You know when you decide against something, but then it haunts you for days after? This was the roundabout way I decided to attend Australia's first Circular Fashion Conference
, and thank goodness I did.
On the 22nd of March, 2018, I found myself surrounded by some of the greatest minds in Australian fashion, small brands, big brands, bloggers and influencers, fashionistas, business men and women, spectators, listeners, and everyone in between. It's been over a week since the event, but I'm still coming down from my sustainable fashion high.
The conference aimed at starting conversations around circular fashion, and ultimately sharing education by hearing from some of the most influential individuals and groups in the retail fashion industry. Circular fashion describes a model where we see clothes recycled at the end of their life span. Currently, it's nearly 100% linear, and that's not sustainable for our world. Everyone at the conference was there to change and challenge the linear model, and I believe we made some steps in the right direction.
The day involved guest speakers, networking, interactive activities, and insightful round table sessions where we locked heads to work out how to 'save the world'.
The conference left me with a whirlpool of thoughts; I'm still attempting to pin them down. Here's some insight into my whirlpool…
Fashion Can Change the World
Anyone who tells you they don't believe fashion can make change, can be proven wrong in an instant. Patrick Duffy, founder of Global Fashion Exchange
discussed the importance of fashion in society. Fashion isn't a frivolous industry that only those with spare time or raging egos partake in. We enter the fashion industry from the day we are born. Fashion is how people define themselves, regardless of their conscious decision to care or not. Therefore, we can use fashion as a global tool for change.
Fashion is uplifting for ourselves, the people around us, and the people who make it. Being one of the largest industries in the world, there's no doubt fashion can change the world.
The Gap Between What We Say and What We Do
Gordon Renouf, co-founder of Good on You
, held the room's attention as he talked about a topic we were all eager to learn about. It is widely known that the gap between what we say and what we do is one of the biggest issues in the fashion industry. Consumers may say they'll pay extra for ethical fashion, but do they in reality?.
Gordon went on to highlight the reason behind Good on You; an app which rates brands according to their environmental, labour, and animal standards. Consumers have the right to know the background of their goods. With over 120,000 monthly users, 1300 brand users, and 60 retail consumers, Good on You is striving to bridge the gap, but it's only just the beginning.
Fashion Has Stopped Communicating
Fashion has stopped communicating. Wendy Cameron, consultancy expert, uttered these words on the 22nd of March, and they've been playing on my mind ever since. To me, they feel like the answer to so many questions. Due to globalisation, the fashion industry no longer involves just a textile supplier and the seamstress down the street. So many different hands, machines, and companies are involved in the creation of a single garment. The value of good information - from raw material to consumer purchase - cannot be understated.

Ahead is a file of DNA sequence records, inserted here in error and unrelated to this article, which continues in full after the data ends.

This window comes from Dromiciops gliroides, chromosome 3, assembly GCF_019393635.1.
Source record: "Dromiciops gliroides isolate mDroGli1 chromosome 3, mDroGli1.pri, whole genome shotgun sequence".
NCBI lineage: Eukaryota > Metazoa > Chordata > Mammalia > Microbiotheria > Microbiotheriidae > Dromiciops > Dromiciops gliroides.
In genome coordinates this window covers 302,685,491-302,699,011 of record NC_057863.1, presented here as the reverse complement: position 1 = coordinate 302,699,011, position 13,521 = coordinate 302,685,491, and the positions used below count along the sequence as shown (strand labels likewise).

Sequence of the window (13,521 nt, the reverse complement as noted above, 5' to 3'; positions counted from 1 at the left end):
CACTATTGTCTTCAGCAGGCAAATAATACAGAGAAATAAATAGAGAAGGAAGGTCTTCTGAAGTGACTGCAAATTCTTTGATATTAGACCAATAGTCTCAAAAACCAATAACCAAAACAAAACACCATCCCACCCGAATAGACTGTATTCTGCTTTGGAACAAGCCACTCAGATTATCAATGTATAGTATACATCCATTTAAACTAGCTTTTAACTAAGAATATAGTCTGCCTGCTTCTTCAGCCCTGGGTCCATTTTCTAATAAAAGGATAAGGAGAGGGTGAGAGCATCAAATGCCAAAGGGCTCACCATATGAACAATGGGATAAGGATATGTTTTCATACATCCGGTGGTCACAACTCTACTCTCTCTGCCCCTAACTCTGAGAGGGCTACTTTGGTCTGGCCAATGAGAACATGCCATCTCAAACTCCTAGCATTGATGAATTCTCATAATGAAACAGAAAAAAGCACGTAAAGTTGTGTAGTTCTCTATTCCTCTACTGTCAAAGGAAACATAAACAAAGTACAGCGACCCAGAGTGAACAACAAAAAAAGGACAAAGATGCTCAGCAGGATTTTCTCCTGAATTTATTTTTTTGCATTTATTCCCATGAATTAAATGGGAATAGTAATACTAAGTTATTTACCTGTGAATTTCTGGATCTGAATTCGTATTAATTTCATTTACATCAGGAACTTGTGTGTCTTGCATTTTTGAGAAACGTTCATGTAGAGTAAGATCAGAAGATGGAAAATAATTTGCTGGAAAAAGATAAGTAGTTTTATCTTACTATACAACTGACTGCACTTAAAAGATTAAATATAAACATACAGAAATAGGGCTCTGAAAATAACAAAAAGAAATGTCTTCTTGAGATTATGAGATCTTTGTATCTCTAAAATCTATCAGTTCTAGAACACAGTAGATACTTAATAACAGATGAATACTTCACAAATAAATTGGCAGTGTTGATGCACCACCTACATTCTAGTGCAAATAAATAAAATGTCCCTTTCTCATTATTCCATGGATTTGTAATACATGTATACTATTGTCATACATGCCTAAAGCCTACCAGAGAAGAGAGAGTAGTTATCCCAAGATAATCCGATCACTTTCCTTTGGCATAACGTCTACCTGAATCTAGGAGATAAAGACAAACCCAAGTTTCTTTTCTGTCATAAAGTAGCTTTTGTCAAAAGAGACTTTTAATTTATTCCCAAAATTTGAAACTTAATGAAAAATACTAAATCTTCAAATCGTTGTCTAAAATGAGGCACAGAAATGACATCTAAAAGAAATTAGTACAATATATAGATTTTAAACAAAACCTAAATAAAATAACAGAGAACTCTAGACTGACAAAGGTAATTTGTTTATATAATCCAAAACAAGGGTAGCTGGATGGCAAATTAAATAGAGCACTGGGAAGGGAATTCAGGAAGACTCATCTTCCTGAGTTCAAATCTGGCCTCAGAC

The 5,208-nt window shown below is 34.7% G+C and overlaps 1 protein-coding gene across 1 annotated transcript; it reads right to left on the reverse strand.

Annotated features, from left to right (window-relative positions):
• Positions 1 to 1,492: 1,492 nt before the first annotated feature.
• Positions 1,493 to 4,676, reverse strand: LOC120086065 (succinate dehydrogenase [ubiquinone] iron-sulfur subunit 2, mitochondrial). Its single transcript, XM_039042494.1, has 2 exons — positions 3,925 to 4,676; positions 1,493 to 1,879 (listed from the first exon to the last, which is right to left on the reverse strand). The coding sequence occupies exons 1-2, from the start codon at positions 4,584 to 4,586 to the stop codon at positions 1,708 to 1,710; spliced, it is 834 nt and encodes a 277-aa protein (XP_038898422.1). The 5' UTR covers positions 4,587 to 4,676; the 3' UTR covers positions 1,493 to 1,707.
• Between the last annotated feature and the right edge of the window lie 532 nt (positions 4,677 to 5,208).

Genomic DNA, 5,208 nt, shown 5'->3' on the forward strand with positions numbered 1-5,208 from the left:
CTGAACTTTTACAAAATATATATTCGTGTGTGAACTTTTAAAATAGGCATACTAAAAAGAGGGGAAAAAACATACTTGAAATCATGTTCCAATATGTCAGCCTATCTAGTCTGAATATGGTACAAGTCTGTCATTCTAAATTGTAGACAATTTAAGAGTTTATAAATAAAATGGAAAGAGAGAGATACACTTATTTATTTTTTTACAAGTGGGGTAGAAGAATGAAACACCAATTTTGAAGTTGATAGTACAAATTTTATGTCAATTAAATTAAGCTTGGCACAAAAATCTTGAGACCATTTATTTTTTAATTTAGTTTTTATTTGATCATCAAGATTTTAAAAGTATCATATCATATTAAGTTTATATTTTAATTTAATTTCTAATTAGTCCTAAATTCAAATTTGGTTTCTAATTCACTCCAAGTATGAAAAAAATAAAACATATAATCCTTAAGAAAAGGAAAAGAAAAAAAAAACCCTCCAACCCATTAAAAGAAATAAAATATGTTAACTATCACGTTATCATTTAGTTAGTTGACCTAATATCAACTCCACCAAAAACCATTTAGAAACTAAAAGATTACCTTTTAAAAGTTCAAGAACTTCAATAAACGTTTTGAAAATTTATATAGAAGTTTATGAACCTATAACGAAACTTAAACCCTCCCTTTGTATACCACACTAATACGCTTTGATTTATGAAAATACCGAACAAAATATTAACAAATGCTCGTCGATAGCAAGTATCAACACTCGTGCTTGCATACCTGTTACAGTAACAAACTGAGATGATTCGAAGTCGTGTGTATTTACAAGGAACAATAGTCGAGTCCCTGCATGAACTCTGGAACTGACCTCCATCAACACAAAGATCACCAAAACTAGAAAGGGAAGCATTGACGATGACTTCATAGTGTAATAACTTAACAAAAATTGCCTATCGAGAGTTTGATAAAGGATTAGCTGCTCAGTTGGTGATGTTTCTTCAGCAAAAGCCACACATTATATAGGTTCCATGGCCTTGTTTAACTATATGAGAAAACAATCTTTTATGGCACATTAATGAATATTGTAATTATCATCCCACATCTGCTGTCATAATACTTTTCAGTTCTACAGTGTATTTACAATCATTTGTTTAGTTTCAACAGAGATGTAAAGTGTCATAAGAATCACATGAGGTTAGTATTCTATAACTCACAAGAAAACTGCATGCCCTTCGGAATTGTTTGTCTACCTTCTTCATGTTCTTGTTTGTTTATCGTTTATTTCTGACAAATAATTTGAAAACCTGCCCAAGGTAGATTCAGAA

Think about it. Full transparency means consumers get to decide which products to support based on their values. Given clear information, a consumer will know what type of practices they are or are not supporting.
Fashion needs to start communicating.
Change is Happening, We Just Aren't Talking About It
When I stepped into the conference centre, I was ready to face retail representatives with questions, harsh words, and a tough skin. But I left with a strong sense of hope, and a desire to build them up. Chris Nunn, AMP Capital
Head of Sustainability, was the first to highlight how much I didn't know, and still don't know.
Chris detailed all the changes and initiatives they are implementing in the shopping mall real estate industry across Australia and New Zealand. He described their new packaging standards, charitable giving, sustainable design features, and passion for retail environments that gave back to the planet, instead of took from it. I had no idea! Me, Kate, involved in the ethical fashion sector all day every day, had never heard of it. My question was, why are they all staying quiet?
During the round tables, we heard from other people in the group who came from a mix of different brands and backgrounds. Representatives from Kmart spoke up about their sustainability initiatives in their packing and delivery factories, and it turns out Bonds does funky things with recycling their garment hangers too. The rest of the group were baffled that they keep this all secret from the public. But the brand reps explained; if they share one good thing they are doing in terms of sustainability, they are slammed for the thousands of things they aren't doing.
Yes, they aren't perfect, but if they spend all their time consulting the media and covering up their bad exposure, they'll have no time to work on improvements. It's issues like this we need to work through which is why my perception of large brands has evolved to be more understanding.
As you can tell, I could talk about this for days. The Australia Circular Fashion Conference
was the first of its kind, but it surely won't be the last. Watch out.